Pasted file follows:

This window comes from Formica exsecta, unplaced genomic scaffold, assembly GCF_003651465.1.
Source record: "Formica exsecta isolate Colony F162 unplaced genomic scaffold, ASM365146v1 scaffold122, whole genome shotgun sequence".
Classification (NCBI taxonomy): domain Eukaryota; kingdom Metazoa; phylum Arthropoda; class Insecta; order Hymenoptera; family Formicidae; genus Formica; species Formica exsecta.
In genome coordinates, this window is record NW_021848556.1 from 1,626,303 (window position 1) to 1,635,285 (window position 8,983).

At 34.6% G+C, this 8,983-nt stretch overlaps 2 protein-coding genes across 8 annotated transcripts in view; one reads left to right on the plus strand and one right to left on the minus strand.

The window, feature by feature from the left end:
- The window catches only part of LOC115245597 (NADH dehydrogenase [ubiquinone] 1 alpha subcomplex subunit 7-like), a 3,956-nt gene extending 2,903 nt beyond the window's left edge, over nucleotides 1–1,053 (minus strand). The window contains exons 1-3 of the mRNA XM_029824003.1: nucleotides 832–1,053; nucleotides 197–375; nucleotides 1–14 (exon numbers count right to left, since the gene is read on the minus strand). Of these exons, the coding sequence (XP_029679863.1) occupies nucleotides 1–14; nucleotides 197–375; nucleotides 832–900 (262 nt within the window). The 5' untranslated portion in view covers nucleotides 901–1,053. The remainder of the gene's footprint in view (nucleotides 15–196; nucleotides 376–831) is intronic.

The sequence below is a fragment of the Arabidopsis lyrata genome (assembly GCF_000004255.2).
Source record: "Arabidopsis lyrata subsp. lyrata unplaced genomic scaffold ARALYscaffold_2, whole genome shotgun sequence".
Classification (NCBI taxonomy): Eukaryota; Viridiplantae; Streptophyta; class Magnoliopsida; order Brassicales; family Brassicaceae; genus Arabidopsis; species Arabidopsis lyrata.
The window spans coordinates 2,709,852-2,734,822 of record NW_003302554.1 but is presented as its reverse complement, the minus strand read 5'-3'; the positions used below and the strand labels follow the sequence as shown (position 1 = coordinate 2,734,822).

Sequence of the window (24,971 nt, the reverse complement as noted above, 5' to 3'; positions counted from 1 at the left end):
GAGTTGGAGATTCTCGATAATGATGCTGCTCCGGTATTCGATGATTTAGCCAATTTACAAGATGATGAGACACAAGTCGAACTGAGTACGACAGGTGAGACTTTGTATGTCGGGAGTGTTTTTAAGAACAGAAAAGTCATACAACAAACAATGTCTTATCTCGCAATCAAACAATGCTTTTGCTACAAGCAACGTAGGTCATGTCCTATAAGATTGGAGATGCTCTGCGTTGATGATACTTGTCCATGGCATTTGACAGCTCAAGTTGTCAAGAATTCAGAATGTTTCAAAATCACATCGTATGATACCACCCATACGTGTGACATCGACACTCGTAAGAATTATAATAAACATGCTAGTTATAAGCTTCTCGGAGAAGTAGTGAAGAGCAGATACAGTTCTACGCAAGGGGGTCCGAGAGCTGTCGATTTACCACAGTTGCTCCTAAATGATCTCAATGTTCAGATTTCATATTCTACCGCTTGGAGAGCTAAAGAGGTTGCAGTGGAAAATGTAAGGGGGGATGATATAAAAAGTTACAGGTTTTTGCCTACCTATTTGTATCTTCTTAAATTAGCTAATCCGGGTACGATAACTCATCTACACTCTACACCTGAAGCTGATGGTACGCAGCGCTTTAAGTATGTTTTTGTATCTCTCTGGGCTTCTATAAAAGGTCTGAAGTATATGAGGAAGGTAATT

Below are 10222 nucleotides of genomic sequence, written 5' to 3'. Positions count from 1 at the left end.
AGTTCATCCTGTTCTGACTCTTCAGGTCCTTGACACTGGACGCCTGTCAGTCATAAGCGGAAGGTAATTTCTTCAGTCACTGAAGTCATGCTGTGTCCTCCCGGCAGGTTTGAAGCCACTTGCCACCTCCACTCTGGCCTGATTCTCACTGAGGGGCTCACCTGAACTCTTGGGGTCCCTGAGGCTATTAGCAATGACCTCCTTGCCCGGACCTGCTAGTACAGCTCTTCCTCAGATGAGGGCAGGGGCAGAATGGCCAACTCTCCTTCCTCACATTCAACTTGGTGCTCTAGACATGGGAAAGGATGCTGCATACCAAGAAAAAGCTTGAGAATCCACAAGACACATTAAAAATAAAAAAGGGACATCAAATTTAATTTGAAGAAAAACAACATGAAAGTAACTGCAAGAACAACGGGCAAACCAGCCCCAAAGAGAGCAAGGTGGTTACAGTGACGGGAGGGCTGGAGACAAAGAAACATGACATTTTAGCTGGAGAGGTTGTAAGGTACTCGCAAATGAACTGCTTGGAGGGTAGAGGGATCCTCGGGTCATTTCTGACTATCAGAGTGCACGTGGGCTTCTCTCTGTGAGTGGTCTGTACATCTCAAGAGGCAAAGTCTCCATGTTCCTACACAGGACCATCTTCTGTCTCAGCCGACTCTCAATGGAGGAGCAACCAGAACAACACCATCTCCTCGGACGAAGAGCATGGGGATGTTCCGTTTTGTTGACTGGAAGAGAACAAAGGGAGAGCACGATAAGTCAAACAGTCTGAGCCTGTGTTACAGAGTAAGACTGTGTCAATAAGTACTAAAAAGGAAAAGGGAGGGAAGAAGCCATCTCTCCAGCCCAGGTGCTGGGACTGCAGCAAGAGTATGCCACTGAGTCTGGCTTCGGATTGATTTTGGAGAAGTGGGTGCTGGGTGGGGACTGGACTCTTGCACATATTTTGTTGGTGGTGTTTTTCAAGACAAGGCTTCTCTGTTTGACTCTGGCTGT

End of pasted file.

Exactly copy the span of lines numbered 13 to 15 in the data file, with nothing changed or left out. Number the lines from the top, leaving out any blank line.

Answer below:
GAGTTGGAGATTCTCGATAATGATGCTGCTCCGGTATTCGATGATTTAGCCAATTTACAAGATGATGAGACACAAGTCGAACTGAGTACGACAGGTGAGACTTTGTATGTCGGGAGTGTTTTTAAGAACAGAAAAGTCATACAACAAACAATGTCTTATCTCGCAATCAAACAATGCTTTTGCTACAAGCAACGTAGGTCATGTCCTATAAGATTGGAGATGCTCTGCGTTGATGATACTTGTCCATGGCATTTGACAGCTCAAGTTGTCAAGAATTCAGAATGTTTCAAAATCACATCGTATGATACCACCCATACGTGTGACATCGACACTCGTAAGAATTATAATAAACATGCTAGTTATAAGCTTCTCGGAGAAGTAGTGAAGAGCAGATACAGTTCTACGCAAGGGGGTCCGAGAGCTGTCGATTTACCACAGTTGCTCCTAAATGATCTCAATGTTCAGATTTCATATTCTACCGCTTGGAGAGCTAAAGAGGTTGCAGTGGAAAATGTAAGGGGGGATGATATAAAAAGTTACAGGTTTTTGCCTACCTATTTGTATCTTCTTAAATTAGCTAATCCGGGTACGATAACTCATCTACACTCTACACCTGAAGCTGATGGTACGCAGCGCTTTAAGTATGTTTTTGTATCTCTCTGGGCTTCTATAAAAGGTCTGAAGTATATGAGGAAGGTAATT

Below are 10222 nucleotides of genomic sequence, written 5' to 3'. Positions count from 1 at the left end.
AGTTCATCCTGTTCTGACTCTTCAGGTCCTTGACACTGGACGCCTGTCAGTCATAAGCGGAAGGTAATTTCTTCAGTCACTGAAGTCATGCTGTGTCCTCCCGGCAGGTTTGAAGCCACTTGCCACCTCCACTCTGGCCTGATTCTCACTGAGGGGCTCACCTGAACTCTTGGGGTCCCTGAGGCTATTAGCAATGACCTCCTTGCCCGGACCTGCTAGTACAGCTCTTCCTCAGATGAGGGCAGGGGCAGAATGGCCAACTCTCCTTCCTCACATTCAACTTGGTGCTCTAGACATGGGAAAGGATGCTGCATACCAAGAAAAAGCTTGAGAATCCACAAGACACATTAAAAATAAAAAAGGGACATCAAATTTAATTTGAAGAAAAACAACATGAAAGTAACTGCAAGAACAACGGGCAAACCAGCCCCAAAGAGAGCAAGGTGGTTACAGTGACGGGAGGGCTGGAGACAAAGAAACATGACATTTTAGCTGGAGAGGTTGTAAGGTACTCGCAAATGAACTGCTTGGAGGGTAGAGGGATCCTCGGGTCATTTCTGACTATCAGAGTGCACGTGGGCTTCTCTCTGTGAGTGGTCTGTACATCTCAAGAGGCAAAGTCTCCATGTTCCTACACAGGACCATCTTCTGTCTCAGCCGACTCTCAATGGAGGAGCAACCAGAACAACACCATCTCCTCGGACGAAGAGCATGGGGATGTTCCGTTTTGTTGACTGGAAGAGAACAAAGGGAGAGCACGATAAGTCAAACAGTCTGAGCCTGTGTTACAGAGTAAGACTGTGTCAATAAGTACTAAAAAGGAAAAGGGAGGGAAGAAGCCATCTCTCCAGCCCAGGTGCTGGGACTGCAGCAAGAGTATGCCACTGAGTCTGGCTTCGGATTGATTTTGGAGAAGTGGGTGCTGGGTGGGGACTGGACTCTTGCACATATTTTGTTGGTGGTGTTTTTCAAGACAAGGCTTCTCTGTTTGACTCTGGCTGT